Wingo's lecture will be Webcast live as part of the pilot UC Seminar Network, which is Webcasting scientific seminars on three UC campuses: Davis, Berkeley and Santa Cruz. Viewers can link to it.
UC Davis entomologist James R. Carey, instrumental in launching the pilot program, is the former chair of the UC Systemwide Academic Senate University Committee on Research Policy.
What's the honey bee project all about?
In a news release issued Nov. 27, 2006, Los Alamos National Laboratory (LANL) news writer Todd Hanson wrote that scientists at LANL “have developed a method for training the common honey bee to detect the explosives used in bombs. Based on knowledge of bee biology, the new techniques could become a leading tool in the fight against the use of improvised explosive devices, or IEDs, which present a critical vulnerability for American military troops abroad and is an emerging danger for civilians worldwide.”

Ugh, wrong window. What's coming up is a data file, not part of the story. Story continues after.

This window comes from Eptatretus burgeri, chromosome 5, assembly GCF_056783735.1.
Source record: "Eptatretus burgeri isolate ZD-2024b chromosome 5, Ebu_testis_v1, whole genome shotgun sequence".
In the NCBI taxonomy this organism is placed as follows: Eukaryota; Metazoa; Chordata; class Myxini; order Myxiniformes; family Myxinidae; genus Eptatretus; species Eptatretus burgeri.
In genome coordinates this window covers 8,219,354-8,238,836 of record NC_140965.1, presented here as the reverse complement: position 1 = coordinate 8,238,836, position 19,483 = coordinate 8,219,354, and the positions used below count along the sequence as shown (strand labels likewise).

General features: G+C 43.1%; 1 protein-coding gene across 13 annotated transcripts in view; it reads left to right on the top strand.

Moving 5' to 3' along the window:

“By studying bee behavior and testing and improving on technologies already on the market,” Hanson wrote, “Los Alamos scientists developed methods to harness the honey bee's exceptional olfactory sense where the bees' natural reaction to nectar, a proboscis extension reflex (sticking out their tongue), could be used to record an unmistakable response to a scent. Using Pavlovian training techniques common to bee research, they trained bees to give a positive detection response, via the proboscis extension reflex, when they were exposed to vapors from TNT, C4, TATP explosives and propellants.”
The bee’s phenomenal sense of smell rivals that of dogs, according to Tim Haarmann, then principal investigator for the Stealthy Insect Sensor Project.
More information is available from the LANL news release.
LANL, a self-described "multidisciplinary research institution engaged in strategic science on behalf of national security," is operated by Los Alamos National Security, LLC, a team comprised of Bechtel National, the University of California, The Babcock & Wilcox Company, and the Washington Division of URS for the Department of Energy's National Nuclear Security Administration.
The Tongue Has It